By 1940 Stanley Spring Co Pty Ltd, wire mattress makers, had taken over the factory. However, by 1945 they had moved on and Leo Buring, wholesale wine and spirit merchants, were trading here. The Kent Doll Manufacturing Co. occupied the site in the 1950’s.

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Nos. 6-14 SW Cnr Albion Street

As noted above, part of the site was briefly used from about 1924 as OH Elliott’s bulk store. In 1928 C Elliott, engineers and press and die manufacturers, established their factory here. They remained on the site until the late 1940’s. The building pictured was probably built soon after they came to the site.

 

By 1950 the factory had been taken over by Nicholson & Wallbank*, iron founders. The firm of Nicholson & Wallbank was founded in 1932 in Auburn. It was later called William Wallbank & Sons Engineers. It purchased C Elliott in 1937 and renamed it the Annandale Engineering Co Ltd which was later relocated to Auburn. The company went into liquidation in about 2016**.

*See https://wallbankbrickmachine.wordpress.com/history/.

**See https://publishednotices.asic.gov.au/browsesearch-notices/notice-details/Wallbank-Engineering-Proprietary-Limited-126144125/b62c3587-a30d-49b9-909f-bf278b69e064.

No. 22 NW Cnr Albion Street

This small factory building adjoins a similar building on Albion Street. A house was probably built on the site in the late 19th or early 20th century. However the land was used as a wood and coal yard from around 1900 until the early 1930’s, originally by Michael Moloney, later by A&L Harber and then WB Blacker.

 

The present factory building may date from around 1950 when P Price & Co. set up a welding factory. They had previously been just down the road at No. 34.

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No. 34

In the mid 1890’s 2 separate paint makers operated in this vicinity, though it is not possible to be confident that one occupied this specific site.

 

By 1908 Williams & Eves soap manufacturers were using the site and they may have constructed the present building which is pictured. However, by 1910 The Confectioners’ Co-operative Society Ltd, described as “manufacturing (or distributing) confectioners” occupied the building. It is not clear if the company used the site to actually to make or distribute confectionery or whether, as its name suggests, it was a form a mutual society formed to advance the interests of Annandale’s many manufacturing confectioners or their employees. It remained at the site until about 1914.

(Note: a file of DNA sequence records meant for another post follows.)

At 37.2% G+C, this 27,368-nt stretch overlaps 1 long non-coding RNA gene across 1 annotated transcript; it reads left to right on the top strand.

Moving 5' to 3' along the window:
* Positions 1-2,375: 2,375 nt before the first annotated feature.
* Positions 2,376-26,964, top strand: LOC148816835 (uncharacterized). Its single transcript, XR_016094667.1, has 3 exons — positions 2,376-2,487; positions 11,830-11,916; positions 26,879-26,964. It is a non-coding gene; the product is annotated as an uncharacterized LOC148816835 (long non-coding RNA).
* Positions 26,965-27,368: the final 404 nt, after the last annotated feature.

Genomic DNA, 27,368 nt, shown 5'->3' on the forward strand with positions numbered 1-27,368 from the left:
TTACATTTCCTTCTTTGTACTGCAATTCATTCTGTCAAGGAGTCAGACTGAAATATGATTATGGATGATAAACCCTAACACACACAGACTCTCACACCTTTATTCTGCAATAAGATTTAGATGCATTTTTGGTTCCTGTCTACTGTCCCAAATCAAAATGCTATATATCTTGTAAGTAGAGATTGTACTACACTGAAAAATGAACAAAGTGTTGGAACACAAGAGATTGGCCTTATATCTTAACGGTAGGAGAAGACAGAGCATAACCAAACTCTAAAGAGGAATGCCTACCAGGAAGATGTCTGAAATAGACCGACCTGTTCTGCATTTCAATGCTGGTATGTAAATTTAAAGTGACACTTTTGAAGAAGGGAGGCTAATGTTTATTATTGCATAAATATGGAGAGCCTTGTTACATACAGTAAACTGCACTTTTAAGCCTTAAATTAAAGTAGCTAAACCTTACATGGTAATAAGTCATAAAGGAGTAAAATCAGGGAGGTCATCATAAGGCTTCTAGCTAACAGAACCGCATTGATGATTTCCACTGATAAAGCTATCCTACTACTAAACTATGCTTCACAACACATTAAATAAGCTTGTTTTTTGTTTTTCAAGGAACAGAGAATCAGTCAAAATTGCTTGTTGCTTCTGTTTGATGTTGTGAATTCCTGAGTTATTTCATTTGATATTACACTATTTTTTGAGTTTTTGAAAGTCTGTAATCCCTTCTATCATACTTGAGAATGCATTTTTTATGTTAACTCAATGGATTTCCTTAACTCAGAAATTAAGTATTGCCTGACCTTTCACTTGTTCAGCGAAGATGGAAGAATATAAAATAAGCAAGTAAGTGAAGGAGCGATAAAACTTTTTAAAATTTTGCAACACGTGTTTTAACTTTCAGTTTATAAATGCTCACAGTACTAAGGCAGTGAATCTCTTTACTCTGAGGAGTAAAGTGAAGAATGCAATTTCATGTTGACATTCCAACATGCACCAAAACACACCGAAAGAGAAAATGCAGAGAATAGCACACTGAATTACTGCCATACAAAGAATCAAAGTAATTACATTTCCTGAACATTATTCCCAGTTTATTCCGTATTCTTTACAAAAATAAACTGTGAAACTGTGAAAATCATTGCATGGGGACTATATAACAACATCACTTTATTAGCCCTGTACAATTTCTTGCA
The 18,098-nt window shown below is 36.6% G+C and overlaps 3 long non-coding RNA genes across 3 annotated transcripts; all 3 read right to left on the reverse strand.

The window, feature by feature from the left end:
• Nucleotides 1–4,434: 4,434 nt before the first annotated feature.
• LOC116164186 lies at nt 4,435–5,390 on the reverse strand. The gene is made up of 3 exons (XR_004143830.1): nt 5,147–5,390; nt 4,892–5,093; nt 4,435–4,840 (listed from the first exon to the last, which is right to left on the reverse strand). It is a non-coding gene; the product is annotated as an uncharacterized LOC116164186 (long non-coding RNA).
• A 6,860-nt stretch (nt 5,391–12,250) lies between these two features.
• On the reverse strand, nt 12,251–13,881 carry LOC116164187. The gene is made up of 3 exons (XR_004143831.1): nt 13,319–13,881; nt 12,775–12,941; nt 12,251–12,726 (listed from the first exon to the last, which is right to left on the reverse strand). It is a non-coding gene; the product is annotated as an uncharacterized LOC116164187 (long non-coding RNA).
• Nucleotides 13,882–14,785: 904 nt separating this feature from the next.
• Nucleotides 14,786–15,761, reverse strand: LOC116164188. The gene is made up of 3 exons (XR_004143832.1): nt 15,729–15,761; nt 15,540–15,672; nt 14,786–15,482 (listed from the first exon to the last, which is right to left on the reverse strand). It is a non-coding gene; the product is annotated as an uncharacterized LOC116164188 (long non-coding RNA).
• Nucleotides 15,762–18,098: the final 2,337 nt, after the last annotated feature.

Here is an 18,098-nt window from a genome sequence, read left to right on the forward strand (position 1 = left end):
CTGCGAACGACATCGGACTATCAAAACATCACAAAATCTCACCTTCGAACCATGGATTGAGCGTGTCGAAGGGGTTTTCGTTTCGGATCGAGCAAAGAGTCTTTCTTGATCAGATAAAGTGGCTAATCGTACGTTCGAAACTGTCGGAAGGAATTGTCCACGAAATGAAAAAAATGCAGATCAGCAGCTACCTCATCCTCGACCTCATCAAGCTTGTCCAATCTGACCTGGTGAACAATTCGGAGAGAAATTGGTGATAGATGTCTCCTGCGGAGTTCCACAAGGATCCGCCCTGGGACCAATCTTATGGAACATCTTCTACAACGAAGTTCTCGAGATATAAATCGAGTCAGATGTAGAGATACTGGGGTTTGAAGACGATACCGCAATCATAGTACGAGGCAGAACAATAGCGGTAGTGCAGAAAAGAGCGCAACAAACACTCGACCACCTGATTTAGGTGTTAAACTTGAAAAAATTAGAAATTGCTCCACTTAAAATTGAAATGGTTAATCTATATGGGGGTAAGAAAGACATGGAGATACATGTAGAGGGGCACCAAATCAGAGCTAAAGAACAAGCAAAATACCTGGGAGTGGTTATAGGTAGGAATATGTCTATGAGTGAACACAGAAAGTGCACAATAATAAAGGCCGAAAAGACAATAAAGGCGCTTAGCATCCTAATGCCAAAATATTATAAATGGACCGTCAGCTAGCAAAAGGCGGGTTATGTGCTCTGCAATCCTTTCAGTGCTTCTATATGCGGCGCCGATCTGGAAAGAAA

The use of the site then becomes obscure until the mid 1920’s when P Price & Co. engineers (described as as making bolts and nuts) began to use the rear of the site. The did so until the late 1940’s when they moved up the road to No. 22, no doubt so as to be able to expand their operations.

 

From 1935 P Price & Co. shared the site with Charles Clark, foodstuff manufacturers and later with the Sydney Gate and Fence Co and AT Lewis who made printer roller casters. A lot of activity for such a small site to handle.

 

By 1950 Sydney Gate and Fence Co had control of the whole site.

Nos. 100-100a

At first site this building simply looks like one of the many late Victorian terraces which are typical of the suburb. However the large display window indicates that it once served a commercial purpose.

 

It may have been built as early as 1889 to house AW Sprod, a baker. It can be said with more confidence that it was constructed by 1898 when it was occupied by John Sippel, also a baker. In about 1905, George Skellen took over the bakery and was succeeded by Alan Harvey in around 1910. It probably ceased to operate as a bakery in the early 1920’s and seems to have been used solely for residential purposes since that time.

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Nos. 138-142

This large site close to Booth Street is now occupied by a townhouse development. It is listed here as it has a long and interesting industrial heritage.

 

James Robertson, a humble tinsmith arrived at a portion of the site in 1889. By the 1890’s other parts of the site were occupied by Miss A and Mr Robert Woodley, a house agents and storekeepers. However, over subsequent years James Robertson established and expanded his steam cannister works and he later added an enamelling works. Perhaps he made cans for the nearby jam and other factories.

 

By 1910, James was a Justice of the Peace. By this time he was living with his wife Elizabeth at 37 Myrtle Street, Stanmore which he had bought in 1909*. While James died in 1929, the cannister works remained in operation into the 1950’s.

See Heritage NSW website